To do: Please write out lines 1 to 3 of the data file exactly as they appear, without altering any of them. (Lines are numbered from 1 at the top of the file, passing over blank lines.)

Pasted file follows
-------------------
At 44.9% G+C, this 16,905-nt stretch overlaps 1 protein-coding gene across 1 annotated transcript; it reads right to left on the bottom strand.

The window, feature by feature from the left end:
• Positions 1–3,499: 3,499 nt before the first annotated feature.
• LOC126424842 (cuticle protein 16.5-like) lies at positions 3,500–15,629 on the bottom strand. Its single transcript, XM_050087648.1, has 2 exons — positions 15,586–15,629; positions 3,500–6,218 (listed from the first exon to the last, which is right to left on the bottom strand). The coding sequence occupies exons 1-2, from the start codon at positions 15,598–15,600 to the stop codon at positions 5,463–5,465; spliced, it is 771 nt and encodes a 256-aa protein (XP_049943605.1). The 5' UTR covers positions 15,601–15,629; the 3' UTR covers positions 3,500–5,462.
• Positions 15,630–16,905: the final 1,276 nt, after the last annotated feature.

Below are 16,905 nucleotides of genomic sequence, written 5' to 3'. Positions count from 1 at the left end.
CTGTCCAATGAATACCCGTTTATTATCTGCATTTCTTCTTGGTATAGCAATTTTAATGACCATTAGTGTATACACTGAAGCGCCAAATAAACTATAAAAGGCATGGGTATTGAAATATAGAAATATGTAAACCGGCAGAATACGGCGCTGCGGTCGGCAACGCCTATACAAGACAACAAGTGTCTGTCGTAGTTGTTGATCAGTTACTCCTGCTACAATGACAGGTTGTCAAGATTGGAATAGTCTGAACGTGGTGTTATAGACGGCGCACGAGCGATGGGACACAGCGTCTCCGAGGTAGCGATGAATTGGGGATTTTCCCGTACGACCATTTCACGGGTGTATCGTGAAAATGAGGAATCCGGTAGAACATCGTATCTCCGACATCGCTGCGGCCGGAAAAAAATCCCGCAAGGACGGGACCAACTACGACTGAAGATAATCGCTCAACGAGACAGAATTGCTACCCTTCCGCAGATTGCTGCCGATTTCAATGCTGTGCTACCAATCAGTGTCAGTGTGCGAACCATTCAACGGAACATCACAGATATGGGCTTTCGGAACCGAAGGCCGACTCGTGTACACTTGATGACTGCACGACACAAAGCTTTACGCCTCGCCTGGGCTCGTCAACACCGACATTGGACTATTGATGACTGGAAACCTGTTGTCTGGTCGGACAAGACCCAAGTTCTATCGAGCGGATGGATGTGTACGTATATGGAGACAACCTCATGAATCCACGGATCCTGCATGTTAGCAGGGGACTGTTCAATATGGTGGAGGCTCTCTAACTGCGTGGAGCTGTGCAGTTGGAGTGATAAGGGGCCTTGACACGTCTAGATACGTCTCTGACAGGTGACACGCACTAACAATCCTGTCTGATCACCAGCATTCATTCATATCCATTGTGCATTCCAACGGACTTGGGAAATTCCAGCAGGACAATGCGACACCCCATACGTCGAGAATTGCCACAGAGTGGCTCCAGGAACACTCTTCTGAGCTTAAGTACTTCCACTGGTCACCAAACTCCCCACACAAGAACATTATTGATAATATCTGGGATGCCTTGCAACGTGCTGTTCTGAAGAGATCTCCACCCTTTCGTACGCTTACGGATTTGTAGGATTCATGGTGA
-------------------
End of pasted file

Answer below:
At 44.9% G+C, this 16,905-nt stretch overlaps 1 protein-coding gene across 1 annotated transcript; it reads right to left on the bottom strand.

The window, feature by feature from the left end:
• Positions 1–3,499: 3,499 nt before the first annotated feature.